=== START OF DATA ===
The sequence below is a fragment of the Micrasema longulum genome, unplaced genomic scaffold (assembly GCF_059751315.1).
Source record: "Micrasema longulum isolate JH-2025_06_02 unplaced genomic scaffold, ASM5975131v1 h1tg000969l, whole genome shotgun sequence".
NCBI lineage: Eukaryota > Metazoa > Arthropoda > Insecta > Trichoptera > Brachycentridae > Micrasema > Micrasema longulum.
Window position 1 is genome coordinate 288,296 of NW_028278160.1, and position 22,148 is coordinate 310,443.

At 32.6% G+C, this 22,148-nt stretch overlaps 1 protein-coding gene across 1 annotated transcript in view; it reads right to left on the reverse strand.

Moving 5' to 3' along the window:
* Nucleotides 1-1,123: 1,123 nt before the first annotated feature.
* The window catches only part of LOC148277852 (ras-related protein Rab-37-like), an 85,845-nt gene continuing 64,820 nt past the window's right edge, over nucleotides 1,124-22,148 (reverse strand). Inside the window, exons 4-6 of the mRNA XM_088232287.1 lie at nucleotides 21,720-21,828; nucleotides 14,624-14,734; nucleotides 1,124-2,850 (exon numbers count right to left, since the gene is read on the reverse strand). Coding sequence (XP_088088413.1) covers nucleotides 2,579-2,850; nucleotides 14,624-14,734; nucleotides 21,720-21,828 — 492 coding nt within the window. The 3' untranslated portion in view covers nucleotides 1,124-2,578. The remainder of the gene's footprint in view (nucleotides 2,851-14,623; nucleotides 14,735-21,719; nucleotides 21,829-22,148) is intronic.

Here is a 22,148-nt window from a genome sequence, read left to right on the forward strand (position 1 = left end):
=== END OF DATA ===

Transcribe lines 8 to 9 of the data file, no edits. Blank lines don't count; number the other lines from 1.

* The window catches only part of LOC148277852 (ras-related protein Rab-37-like), an 85,845-nt gene continuing 64,820 nt past the window's right edge, over nucleotides 1,124-22,148 (reverse strand). Inside the window, exons 4-6 of the mRNA XM_088232287.1 lie at nucleotides 21,720-21,828; nucleotides 14,624-14,734; nucleotides 1,124-2,850 (exon numbers count right to left, since the gene is read on the reverse strand). Coding sequence (XP_088088413.1) covers nucleotides 2,579-2,850; nucleotides 14,624-14,734; nucleotides 21,720-21,828 — 492 coding nt within the window. The 3' untranslated portion in view covers nucleotides 1,124-2,578. The remainder of the gene's footprint in view (nucleotides 2,851-14,623; nucleotides 14,735-21,719; nucleotides 21,829-22,148) is intronic.

Here is a 22,148-nt window from a genome sequence, read left to right on the forward strand (position 1 = left end):